In the action, FINRA is requesting disgorgement and restitution, and that Hicks pay for all the costs associated with the proceeding.
Because this complaint was so recently filed, this regulatory action is currently listed as “pending.”
Silver Law Group represents investors who allege they were sold unsuitable illiquid REITS, annuities, and other investments. The REITS include GPB, Hospitality Investor Trust, and others.
What Is A REIT?
Real Estate Investment Trusts (REIT) are a way for average investors to invest in real estate without actually owning any. It’s investing in a company that owns, finances and operates real estate that produces income. When stocks go down, REITs frequently go up, so they can balance out stocks in a diversified portfolio. But like stocks, they are not risk free, nor are returns guaranteed, especially with non-traded stocks, so it’s important to read and understand everything before considering a REIT.
About 87 million Americans are invested in REITS through their 401(k) and other retirements and investments. REIT is a long-term investment, and only recommended for individuals who have the ability to lose their entire investment without losing all of their money. These accounts are not for investors who seek short-term gain or easy liquidity, which was one issue with these clients. Additionally, trading and investing in REITS may involve high transaction and management fees, as well as dividends taxed as regular income.
As with any investment consideration, it’s important to thoroughly research them on your own, ask questions, and not rely entirely on what a broker or investment advisor tells you.
Business Development Companies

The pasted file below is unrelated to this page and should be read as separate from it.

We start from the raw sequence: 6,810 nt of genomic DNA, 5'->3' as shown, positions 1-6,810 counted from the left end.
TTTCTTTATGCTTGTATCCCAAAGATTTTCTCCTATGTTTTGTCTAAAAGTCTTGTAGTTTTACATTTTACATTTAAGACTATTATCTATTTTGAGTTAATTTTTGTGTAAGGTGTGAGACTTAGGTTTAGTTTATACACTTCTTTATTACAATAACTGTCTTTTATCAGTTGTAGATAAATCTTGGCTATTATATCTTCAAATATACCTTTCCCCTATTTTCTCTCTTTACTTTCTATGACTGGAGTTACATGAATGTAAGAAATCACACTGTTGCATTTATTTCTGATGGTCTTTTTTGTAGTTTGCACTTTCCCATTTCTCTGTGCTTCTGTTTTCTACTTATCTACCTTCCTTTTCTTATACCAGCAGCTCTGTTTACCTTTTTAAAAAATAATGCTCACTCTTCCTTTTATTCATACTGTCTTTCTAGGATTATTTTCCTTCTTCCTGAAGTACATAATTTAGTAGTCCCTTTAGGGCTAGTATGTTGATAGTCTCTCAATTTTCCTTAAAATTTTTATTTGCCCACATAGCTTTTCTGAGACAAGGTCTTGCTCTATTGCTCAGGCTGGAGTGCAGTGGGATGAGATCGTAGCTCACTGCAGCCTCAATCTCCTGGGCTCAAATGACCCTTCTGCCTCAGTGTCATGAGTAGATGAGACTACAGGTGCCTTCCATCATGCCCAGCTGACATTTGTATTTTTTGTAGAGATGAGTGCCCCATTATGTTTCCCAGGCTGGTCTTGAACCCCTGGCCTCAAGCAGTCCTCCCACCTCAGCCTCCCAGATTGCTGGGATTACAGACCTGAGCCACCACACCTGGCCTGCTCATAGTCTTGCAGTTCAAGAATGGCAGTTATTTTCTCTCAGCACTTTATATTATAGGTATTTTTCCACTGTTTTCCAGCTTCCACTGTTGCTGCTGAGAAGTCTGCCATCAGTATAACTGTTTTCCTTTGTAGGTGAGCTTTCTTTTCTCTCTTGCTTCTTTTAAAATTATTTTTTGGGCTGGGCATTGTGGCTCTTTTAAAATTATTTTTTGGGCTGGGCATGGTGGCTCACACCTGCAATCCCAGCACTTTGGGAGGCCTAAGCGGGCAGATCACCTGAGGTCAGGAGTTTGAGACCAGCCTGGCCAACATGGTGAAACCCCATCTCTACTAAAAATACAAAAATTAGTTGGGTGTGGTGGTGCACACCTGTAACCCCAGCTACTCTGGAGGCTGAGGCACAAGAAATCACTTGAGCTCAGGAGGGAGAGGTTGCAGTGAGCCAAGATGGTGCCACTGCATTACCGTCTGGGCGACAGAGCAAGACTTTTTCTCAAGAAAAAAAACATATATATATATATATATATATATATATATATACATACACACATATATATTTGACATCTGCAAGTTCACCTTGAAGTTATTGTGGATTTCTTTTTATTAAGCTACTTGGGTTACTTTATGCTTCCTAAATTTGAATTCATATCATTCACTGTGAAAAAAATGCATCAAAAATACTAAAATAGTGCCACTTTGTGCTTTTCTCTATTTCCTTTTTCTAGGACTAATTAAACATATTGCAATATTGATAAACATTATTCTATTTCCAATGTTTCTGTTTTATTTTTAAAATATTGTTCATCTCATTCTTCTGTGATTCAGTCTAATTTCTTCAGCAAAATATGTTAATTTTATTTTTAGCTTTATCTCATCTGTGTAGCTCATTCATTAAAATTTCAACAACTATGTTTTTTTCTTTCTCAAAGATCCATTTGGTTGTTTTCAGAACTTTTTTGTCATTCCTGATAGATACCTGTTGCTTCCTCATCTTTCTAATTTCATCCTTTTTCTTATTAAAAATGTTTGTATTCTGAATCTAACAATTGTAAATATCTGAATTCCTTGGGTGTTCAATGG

When a small- to medium-sized business needs a loan or other financing, especially newer ones, chances are they will be turned down by the banks and loan companies that are primarily interested in larger customers. Their next option is to work with a Business Development Company (BDC), a closed-end investment company that offers small business assistance with capital and debt financing so that they can grow. Many of these BDCs are publicly traded companies that can offer investors high dividend yields.
While double-digit returns are possible with some BDCs, they are not without risks. Many BDCs are not traded, and sales commissions can top 10%. When times are good, returns are generous, but when a company’s net asset value decreases, the fees become obvious.
High fees, low liquidity and little-to-no transparency make BDC’s an unattractive addition to an investor’s portfolio. However, recent changes to BDCs including lowered fees and a move to a more flexible interval fund structure may bring them back in favor with investors.
Did You Invest Money With Mercer Hicks?
Silver Law Group represents investors in securities and investment fraud cases. Our lawyers are admitted to practice in New York and Florida and represent investors nationwide to help recover investment losses due to stockbroker misconduct. If you have any questions about how your account has been handled, call to speak with an experienced securities attorney. Most cases are handled on a contingent fee basis, meaning that you won’t owe us until we recover your money for you. Contact us today and let us know how we can help.